Posted by Lori Ayre on September 15, 2004

The Kaiser Family Foundation just released a new report entitled "Children, The Digital Divide and Federal Policy."

Among the findings is the fact that public libraries are the third most common place where children go online after home and school. Specifially, Internet access from the library is very important for children who do not have Internet access at home. And who has Internet access at home? Well, 80% of white kids do but only 61% of African American kids do and 67% of Hispanics do.

Other interesting statistics:

? Fifteen percent of all 5- to 17-year-olds have gone online at a library, including one in four (25%) children living in poverty.

? More than one in four (29%) African-American children have gone online from a library, more than any other racial or ethnic group. Hispanic children have the next highest rate (20%), followed by Asians (17%), Whites (12%), and American Indians (11%).

? More than one in four (28%) children with disabilities have gone online from a library, compared to 17% of non-disabled children.

The report goes on to provide a thorough history of the Internet, access, the digital divide and what the federal government has been done about it. They cite three federal programs that were designed to address the digital divide including E-Rate, TOPS and CTC.

E-Rate is credited with increasing the percentage of libraries with Internet access from 26% in 1996 to 95% in 2002. We all know that this program has recently faced problems including funding issues, waste and fraud charges not to mention the controversial filtering requirement.

TOPS, Technology Opportunities Program, is a program which provides
seed money for innovative uses of advanced technology
in the public and nonprofit sectors. It was funded in 2001 for $42.5 million. Bush cut funding to $15 million in 2002 and has been trying to eliminate the program ever since. In 2003, Congress funded it for $15.5 despite Bush's attempt to kill it.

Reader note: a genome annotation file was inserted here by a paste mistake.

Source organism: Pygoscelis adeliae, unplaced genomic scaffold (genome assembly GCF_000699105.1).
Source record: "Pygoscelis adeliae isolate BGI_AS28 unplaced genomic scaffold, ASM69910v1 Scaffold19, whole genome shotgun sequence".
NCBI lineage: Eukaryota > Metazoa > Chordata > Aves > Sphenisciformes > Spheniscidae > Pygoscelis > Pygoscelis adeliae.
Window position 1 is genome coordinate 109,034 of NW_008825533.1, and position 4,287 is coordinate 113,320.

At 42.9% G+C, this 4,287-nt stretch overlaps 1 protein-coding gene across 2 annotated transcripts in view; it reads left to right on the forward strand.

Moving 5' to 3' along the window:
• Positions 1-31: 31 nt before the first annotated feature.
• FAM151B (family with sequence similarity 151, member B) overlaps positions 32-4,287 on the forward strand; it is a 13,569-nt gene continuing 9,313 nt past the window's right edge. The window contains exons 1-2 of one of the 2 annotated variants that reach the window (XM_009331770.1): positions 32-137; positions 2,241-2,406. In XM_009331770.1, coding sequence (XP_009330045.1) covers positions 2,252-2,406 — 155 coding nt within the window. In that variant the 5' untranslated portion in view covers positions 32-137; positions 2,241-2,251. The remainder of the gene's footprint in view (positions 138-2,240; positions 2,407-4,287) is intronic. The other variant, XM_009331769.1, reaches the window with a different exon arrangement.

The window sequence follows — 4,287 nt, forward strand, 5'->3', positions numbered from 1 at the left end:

CTC, Community Technology Centers, is a program that provides technology access and training for economically disadvantaged communities. In 2002, Bush tried to eliminate the program in favor of the infamous No Child Left Behind program but Congress funded it for $32.5 million anyway (a 50% reduction from 2000). Congress funded it a meager $10 million in 2003 (over Bush objections)...another $30 million reduction from the previous year.

The report goes on to suggest ways to increase access to computers and the Internet for all children including to expand home access by including Internet access in the Universal Service Fund that now provides phone service to low-income household and to attach Internet access requirements to low-income housing projects (see Kerry Hatch bill, S.305).

They recommend expanding public access in public settings by extending E-Rate eligibility, expanding E-Rate to cover more than just the connection, make school computers available after hours, use money collected from the sale of public airwaves to invest in access and content (see Digital Dividends Act, HR 1396) and to set aside wireless frequencies for hot spots that serve low-income communities.

Like most Kaiser Family Foundation reports, it is excellent. I've just touched upon some highlights. Take a peek.